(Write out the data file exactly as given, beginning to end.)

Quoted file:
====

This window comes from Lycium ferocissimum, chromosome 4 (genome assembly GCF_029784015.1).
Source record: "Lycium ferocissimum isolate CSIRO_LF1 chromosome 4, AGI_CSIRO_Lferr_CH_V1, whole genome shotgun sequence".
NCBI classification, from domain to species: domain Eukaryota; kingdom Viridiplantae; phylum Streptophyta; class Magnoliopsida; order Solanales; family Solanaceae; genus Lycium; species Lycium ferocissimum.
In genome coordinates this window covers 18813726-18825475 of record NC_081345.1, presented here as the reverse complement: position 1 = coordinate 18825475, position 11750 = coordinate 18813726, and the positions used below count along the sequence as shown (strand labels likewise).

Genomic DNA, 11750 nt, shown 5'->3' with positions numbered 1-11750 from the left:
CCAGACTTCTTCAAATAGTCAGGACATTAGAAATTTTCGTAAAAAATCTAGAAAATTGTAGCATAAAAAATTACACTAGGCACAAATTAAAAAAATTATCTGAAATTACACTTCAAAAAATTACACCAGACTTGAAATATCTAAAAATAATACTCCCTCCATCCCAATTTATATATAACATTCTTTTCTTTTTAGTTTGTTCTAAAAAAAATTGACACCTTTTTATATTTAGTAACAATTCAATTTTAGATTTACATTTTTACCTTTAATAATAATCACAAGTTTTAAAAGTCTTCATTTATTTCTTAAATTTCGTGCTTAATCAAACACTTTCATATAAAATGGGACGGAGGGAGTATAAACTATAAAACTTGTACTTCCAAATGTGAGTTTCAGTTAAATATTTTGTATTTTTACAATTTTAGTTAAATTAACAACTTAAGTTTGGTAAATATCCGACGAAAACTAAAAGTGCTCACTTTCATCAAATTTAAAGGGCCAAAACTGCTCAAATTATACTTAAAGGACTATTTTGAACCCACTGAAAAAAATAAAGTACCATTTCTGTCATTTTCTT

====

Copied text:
This window comes from Lycium ferocissimum, chromosome 4 (genome assembly GCF_029784015.1).
Source record: "Lycium ferocissimum isolate CSIRO_LF1 chromosome 4, AGI_CSIRO_Lferr_CH_V1, whole genome shotgun sequence".
NCBI classification, from domain to species: domain Eukaryota; kingdom Viridiplantae; phylum Streptophyta; class Magnoliopsida; order Solanales; family Solanaceae; genus Lycium; species Lycium ferocissimum.
In genome coordinates this window covers 18813726-18825475 of record NC_081345.1, presented here as the reverse complement: position 1 = coordinate 18825475, position 11750 = coordinate 18813726, and the positions used below count along the sequence as shown (strand labels likewise).

Genomic DNA, 11750 nt, shown 5'->3' with positions numbered 1-11750 from the left:
CCAGACTTCTTCAAATAGTCAGGACATTAGAAATTTTCGTAAAAAATCTAGAAAATTGTAGCATAAAAAATTACACTAGGCACAAATTAAAAAAATTATCTGAAATTACACTTCAAAAAATTACACCAGACTTGAAATATCTAAAAATAATACTCCCTCCATCCCAATTTATATATAACATTCTTTTCTTTTTAGTTTGTTCTAAAAAAAATTGACACCTTTTTATATTTAGTAACAATTCAATTTTAGATTTACATTTTTACCTTTAATAATAATCACAAGTTTTAAAAGTCTTCATTTATTTCTTAAATTTCGTGCTTAATCAAACACTTTCATATAAAATGGGACGGAGGGAGTATAAACTATAAAACTTGTACTTCCAAATGTGAGTTTCAGTTAAATATTTTGTATTTTTACAATTTTAGTTAAATTAACAACTTAAGTTTGGTAAATATCCGACGAAAACTAAAAGTGCTCACTTTCATCAAATTTAAAGGGCCAAAACTGCTCAAATTATACTTAAAGGACTATTTTGAACCCACTGAAAAAAATAAAGTACCATTTCTGTCATTTTCTT